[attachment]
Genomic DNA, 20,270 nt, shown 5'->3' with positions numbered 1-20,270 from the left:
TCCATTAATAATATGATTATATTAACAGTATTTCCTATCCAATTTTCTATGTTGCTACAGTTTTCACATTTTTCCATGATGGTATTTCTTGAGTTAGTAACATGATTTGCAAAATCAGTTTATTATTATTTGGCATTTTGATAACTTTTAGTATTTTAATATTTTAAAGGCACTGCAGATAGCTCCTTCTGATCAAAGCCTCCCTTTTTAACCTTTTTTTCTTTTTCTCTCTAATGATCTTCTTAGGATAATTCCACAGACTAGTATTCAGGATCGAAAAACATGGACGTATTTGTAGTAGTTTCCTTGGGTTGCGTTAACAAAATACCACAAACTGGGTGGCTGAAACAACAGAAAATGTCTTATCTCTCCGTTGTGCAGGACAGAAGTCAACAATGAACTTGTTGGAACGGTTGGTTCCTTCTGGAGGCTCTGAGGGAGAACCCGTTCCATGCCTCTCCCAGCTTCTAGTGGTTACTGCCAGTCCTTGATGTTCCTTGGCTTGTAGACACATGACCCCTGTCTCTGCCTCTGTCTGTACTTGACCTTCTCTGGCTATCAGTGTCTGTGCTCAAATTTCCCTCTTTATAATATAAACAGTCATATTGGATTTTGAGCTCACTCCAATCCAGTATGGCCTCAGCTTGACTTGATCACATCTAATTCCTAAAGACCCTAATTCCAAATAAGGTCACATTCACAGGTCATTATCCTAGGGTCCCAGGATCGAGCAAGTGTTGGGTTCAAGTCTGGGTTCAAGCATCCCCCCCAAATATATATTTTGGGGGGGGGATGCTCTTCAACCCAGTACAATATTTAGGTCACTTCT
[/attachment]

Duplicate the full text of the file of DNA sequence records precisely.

Genomic DNA, 20,270 nt, shown 5'->3' with positions numbered 1-20,270 from the left:
TCCATTAATAATATGATTATATTAACAGTATTTCCTATCCAATTTTCTATGTTGCTACAGTTTTCACATTTTTCCATGATGGTATTTCTTGAGTTAGTAACATGATTTGCAAAATCAGTTTATTATTATTTGGCATTTTGATAACTTTTAGTATTTTAATATTTTAAAGGCACTGCAGATAGCTCCTTCTGATCAAAGCCTCCCTTTTTAACCTTTTTTTCTTTTTCTCTCTAATGATCTTCTTAGGATAATTCCACAGACTAGTATTCAGGATCGAAAAACATGGACGTATTTGTAGTAGTTTCCTTGGGTTGCGTTAACAAAATACCACAAACTGGGTGGCTGAAACAACAGAAAATGTCTTATCTCTCCGTTGTGCAGGACAGAAGTCAACAATGAACTTGTTGGAACGGTTGGTTCCTTCTGGAGGCTCTGAGGGAGAACCCGTTCCATGCCTCTCCCAGCTTCTAGTGGTTACTGCCAGTCCTTGATGTTCCTTGGCTTGTAGACACATGACCCCTGTCTCTGCCTCTGTCTGTACTTGACCTTCTCTGGCTATCAGTGTCTGTGCTCAAATTTCCCTCTTTATAATATAAACAGTCATATTGGATTTTGAGCTCACTCCAATCCAGTATGGCCTCAGCTTGACTTGATCACATCTAATTCCTAAAGACCCTAATTCCAAATAAGGTCACATTCACAGGTCATTATCCTAGGGTCCCAGGATCGAGCAAGTGTTGGGTTCAAGTCTGGGTTCAAGCATCCCCCCCAAATATATATTTTGGGGGGGGGATGCTCTTCAACCCAGTACAATATTTAGGTCACTTCT